Cara Shonamon recently joined her father, Chuck Sunberg, as a Co-Senior Pastor at the Shawnee Church of the Nazarene in Shawnee, KS. Her blog is chronicling lessons learned as she and her Dad embark on this unusual journey together.


How Does This Work?

This year my dad and I began a new journey in life and we are excited. We are excited to see how the Lord leads a wonderful church community and we are excited to be a part of it. You see, my dad and I were recently installed as the Co-Senior Pastors of Shawnee Church of the Nazarene in Shawnee, KS. They aren’t too many Co-Pastors in the church of the Nazarene and most of them are spouses ministering together (Side note: Thanks be to God for our diverse expression of the pastoral office in the Church of the Nazarene!). So, it is not very common to have a daughter and father co-pastor a church together. The reality is we are learning along with the church to see what this model will look like. This blog is a place to reflect on what it looks like for us to co-pastor as: father and daughter, millennial and baby boomer, male and female, first time senior pastor and seasoned senior pastor. We feel we have a lot to offer one another and wanted to chronicle these exciting days together and share them with you.

It’s been 3 weeks in the office together and our biggest take away thus far is to answer the question: How does this work?

Someone recently posed these questions: Do we have to schedule meetings with both of you at the same time? Do you two have to go everywhere together? These are really good questions. The analogy that we use is a parenting analogy.

I remember as a kid going to talk to my mom in order to get something I wanted. On occasion she would say, “no.” I did not always appreciate that response and so would go and try to ask my dad the same question. My dad’s response was always, “what did your mother say?”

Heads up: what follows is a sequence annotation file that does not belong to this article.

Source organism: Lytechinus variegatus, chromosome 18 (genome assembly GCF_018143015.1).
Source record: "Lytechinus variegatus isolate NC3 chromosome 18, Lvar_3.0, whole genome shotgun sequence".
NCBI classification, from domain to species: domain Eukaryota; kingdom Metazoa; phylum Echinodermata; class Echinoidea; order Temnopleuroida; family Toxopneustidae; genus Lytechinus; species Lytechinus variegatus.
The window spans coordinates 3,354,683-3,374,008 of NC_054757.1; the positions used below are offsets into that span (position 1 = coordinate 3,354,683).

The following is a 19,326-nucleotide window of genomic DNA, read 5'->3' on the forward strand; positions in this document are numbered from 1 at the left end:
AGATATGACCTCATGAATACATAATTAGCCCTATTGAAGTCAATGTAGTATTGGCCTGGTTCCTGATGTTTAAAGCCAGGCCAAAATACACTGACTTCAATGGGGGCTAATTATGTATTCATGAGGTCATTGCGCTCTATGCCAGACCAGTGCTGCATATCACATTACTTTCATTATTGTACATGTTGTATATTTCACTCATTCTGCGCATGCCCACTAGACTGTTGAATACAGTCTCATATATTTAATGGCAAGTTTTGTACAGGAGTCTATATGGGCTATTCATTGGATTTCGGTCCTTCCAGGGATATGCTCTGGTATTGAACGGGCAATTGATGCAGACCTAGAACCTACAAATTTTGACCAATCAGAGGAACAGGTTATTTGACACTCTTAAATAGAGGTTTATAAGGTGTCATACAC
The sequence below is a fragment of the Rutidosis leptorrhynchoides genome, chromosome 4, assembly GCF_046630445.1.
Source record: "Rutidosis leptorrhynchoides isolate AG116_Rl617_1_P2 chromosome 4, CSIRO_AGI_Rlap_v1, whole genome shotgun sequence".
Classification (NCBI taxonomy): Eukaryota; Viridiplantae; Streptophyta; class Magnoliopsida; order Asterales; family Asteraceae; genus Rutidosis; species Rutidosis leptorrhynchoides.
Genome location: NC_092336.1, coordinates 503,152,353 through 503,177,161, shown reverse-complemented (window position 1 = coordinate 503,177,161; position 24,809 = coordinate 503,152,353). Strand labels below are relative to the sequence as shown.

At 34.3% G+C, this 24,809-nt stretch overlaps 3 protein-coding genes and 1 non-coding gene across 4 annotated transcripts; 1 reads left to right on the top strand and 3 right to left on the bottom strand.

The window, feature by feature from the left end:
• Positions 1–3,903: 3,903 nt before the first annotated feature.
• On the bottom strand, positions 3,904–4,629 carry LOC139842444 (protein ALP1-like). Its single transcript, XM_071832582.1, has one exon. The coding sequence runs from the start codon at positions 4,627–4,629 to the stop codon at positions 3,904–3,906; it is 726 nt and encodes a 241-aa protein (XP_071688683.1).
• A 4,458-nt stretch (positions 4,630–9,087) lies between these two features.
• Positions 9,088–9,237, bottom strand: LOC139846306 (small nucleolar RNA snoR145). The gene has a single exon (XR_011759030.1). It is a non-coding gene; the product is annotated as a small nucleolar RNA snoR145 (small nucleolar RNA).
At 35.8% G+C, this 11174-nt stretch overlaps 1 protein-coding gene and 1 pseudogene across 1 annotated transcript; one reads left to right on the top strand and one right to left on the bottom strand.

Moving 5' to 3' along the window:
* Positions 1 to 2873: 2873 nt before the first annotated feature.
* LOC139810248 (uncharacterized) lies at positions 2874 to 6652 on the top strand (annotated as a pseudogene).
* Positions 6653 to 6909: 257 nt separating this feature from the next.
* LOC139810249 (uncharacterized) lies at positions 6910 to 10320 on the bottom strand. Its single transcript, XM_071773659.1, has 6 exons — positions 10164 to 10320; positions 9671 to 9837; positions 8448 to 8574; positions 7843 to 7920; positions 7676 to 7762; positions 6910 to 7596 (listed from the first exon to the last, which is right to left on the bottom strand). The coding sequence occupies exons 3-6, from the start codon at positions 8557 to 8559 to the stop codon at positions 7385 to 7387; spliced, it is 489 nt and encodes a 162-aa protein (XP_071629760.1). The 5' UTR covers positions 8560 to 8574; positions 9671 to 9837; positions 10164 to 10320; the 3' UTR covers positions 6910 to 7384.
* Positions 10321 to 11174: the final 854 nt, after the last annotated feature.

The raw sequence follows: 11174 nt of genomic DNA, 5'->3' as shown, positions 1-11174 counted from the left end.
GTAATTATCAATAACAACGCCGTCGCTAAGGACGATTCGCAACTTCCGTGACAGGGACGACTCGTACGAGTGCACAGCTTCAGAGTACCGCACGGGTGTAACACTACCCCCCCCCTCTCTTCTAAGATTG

The same conversation would take place if I started out with dad as the first parent I would ask. They would both say, “what did your [other parent] say?” They created a culture where I knew I couldn’t play one parent against the other. They also created an environment where I knew that my parents shared everything with one another so they were on the same page.

As co-pastors we want to have a similar approach. We want to avoid situations where one pastor gets played against the other. We also want to convey that if a person communicates with one pastor they can be assured the other will know about that conversation as well.

Our desire is to create an open and honest environment where people feel they can come and talk to either pastor and know that the other will be aware as well.

We also know that some people will connect better with one pastor than the other… and that is okay! That is part of the beauty of the co-pastorate. When we function as a pastoral office we can resonate with more of the congregation because we are different. We celebrate our differences and want to use them as we serve the church.

That’s all for this week. We are excited for the days ahead and what we have to learn. We want to have a posture of learning and growing…not assuming. So, the reflections that take place here are not meant to be a how to, but rather a journey that we want to share and be able to look back on someday. You are welcome to join us along the way!

 

- Shepherding Together